June 16, 2022 | Local News
Fr. Stephen Van Lal Than

A woman smiles while taking a picture during the 2019 National Conference of Burmese-American Catholics, which was held in Harrisburg, Pa. COURTESY OF NCBAC

More than a thousand expected to attend Burmese Catholic conference and ordination in Owensboro


This July, following a two-year hiatus caused by the COVID-19 pandemic, the National Conference of Burmese-American Catholics (NCBAC) will reunite in Owensboro, Ky., at a celebration expected to draw more than a thousand people.

Maurice Lee, president of the NCBAC, said that in 2020 they planned to hold the conference in Texas – but like so many other events, it was canceled due to the pandemic.

Lee looks forward to reconvening this year at their 11th conference, which not only keeps the faith alive for Burmese Catholics, but also provides an opportunity to foster community.

The conference will take place from July 1-4, 2022, and will be hosted by the Diocese of Owensboro.

It will be primarily attended by laypeople and priests native to Myanmar (also known as Burma) who are now living throughout the United States. Anyone, however, is welcome to attend.

“We are hoping we can have a lot of turnout for the conference,” Lee told The Western Kentucky Catholic in a phone call from his home in Maryland.

He said they expect “1,500 to 2,000” people to attend from across the country.

Mass is celebrated during the 2018 National Conference of Burmese-American Catholics, which was held in Battle Creek, Mich. COURTESY OF NCBAC

The occasion will be extra special as it will include only the second U.S. priesthood ordination of a Myanmar-born priest, Dcn. Martin Ma Na Ling, on July 2 at 10 a.m. The priesthood ordination of Fr. Stephen Van Lal Than in May 2020 was the first U.S. priesthood ordination of a Myanmar-born priest, but pandemic restrictions at the time required the Mass to be closed to the public.

“The diocese was kind enough to hold (this year’s) conference in Owensboro,” said Lee. “We are all excited to celebrate this great event.”

Western Kentucky is home to a significant number of refugees from Myanmar, according to the Kentucky Office for Refugees (KOR), a department of Catholic Charities of Louisville.

According to KOR, between 2015-2019 a total of 849 arrivals from Myanmar came to Bowling Green and a total of 460 arrivals from Myanmar came to Owensboro.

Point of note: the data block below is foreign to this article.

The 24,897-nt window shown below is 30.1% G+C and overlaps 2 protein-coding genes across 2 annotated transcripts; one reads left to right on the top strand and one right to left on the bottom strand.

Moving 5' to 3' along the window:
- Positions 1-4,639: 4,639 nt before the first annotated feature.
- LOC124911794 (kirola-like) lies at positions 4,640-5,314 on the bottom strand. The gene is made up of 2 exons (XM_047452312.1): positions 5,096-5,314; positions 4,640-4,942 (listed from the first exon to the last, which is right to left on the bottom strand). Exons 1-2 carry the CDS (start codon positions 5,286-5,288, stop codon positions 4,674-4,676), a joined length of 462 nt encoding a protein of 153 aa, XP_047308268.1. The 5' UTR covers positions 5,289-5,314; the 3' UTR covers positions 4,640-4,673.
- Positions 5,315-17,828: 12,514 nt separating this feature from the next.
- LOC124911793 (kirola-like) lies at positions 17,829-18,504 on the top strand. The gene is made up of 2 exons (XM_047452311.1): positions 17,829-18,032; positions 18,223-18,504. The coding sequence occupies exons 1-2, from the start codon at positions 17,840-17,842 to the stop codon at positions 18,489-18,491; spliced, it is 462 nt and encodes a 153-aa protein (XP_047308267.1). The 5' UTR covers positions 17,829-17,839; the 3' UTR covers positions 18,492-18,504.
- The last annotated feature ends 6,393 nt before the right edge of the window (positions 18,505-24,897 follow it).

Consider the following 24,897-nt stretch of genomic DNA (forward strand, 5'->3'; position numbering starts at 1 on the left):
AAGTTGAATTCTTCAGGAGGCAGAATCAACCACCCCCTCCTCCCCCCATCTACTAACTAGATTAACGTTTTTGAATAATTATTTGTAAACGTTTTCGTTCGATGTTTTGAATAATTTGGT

In order to serve this growing population, many of whom are Catholic, two parishes in the Owensboro diocese currently offer the opportunity for Burmese Mass: Holy Spirit Parish in Bowling Green and St. Pius X Parish in Owensboro.

Lee said the conference usually issues sponsorships for priests from Myanmar to travel to the U.S. for the NCBAC conference. But with the crisis of Myanmar’s February 2021 military coup and resulting turmoil, it has been difficult for the priests to obtain visas for travel to the U.S., and currently no one will be able to travel from Myanmar to attend.

“I know a lot of priests would like to come,” said Lee.

Lee said the conference expects to see a wide range of ages among attendants, from “newborns up to 80 years old!” and that families often attend the conference together.

Young people participate in the Sunday night performances at the 2018 National Conference of Burmese-American Catholics, held in Battle Creek, Mich. COURTESY OF NCBAC

Besides Burmese Masses and confession opportunities, the main focus of the conference will be on apologetics; that is, how to defend the Catholic faith. These sessions will be taught by four priests and a layperson, the latter being John Sailon, the founder of the NCBAC, who currently serves as its assistant spiritual director.

The conference will also feature cultural dancers representing multiple ethnicities from Myanmar, as well as a soccer match and “NCBAC Idol,” a competition with solo performances and group songs of Myanmar’s heritage.

Lee said traditional Burmese food will be provided for lunch and dinner, served by a cooking team that travels from New York and Pennsylvania to feed the NCBAC conference attendees every year.

While this year’s conference will take place in the heart of Owensboro, it’s actually the second time the NCBAC has been held in the Diocese of Owensboro. The fifth conference took place in Bowling Green, Ky. – which is located within the diocese’s boundaries – in 2014.

“We are really, really thankful to Bishop Medley and the Diocese of Owensboro for being willing to let us have the conference here,” said Lee.

He added his gratitude for “all the people who are helping,” including Kathy Doup, the diocese’s liaison to the conference – “who says yes to all my requests!” he added.

“Most Burmese have never seen an ordination after arriving to the U.S.,” said Lee. “Our biggest need for the Burmese Catholic people is to strengthen our spiritual needs. We have seen some Catholics lose the faith and the only way to prevent this is to educate the Burmese Catholic people.”

Learn more about the conference at https://www.ncbac.us/. 

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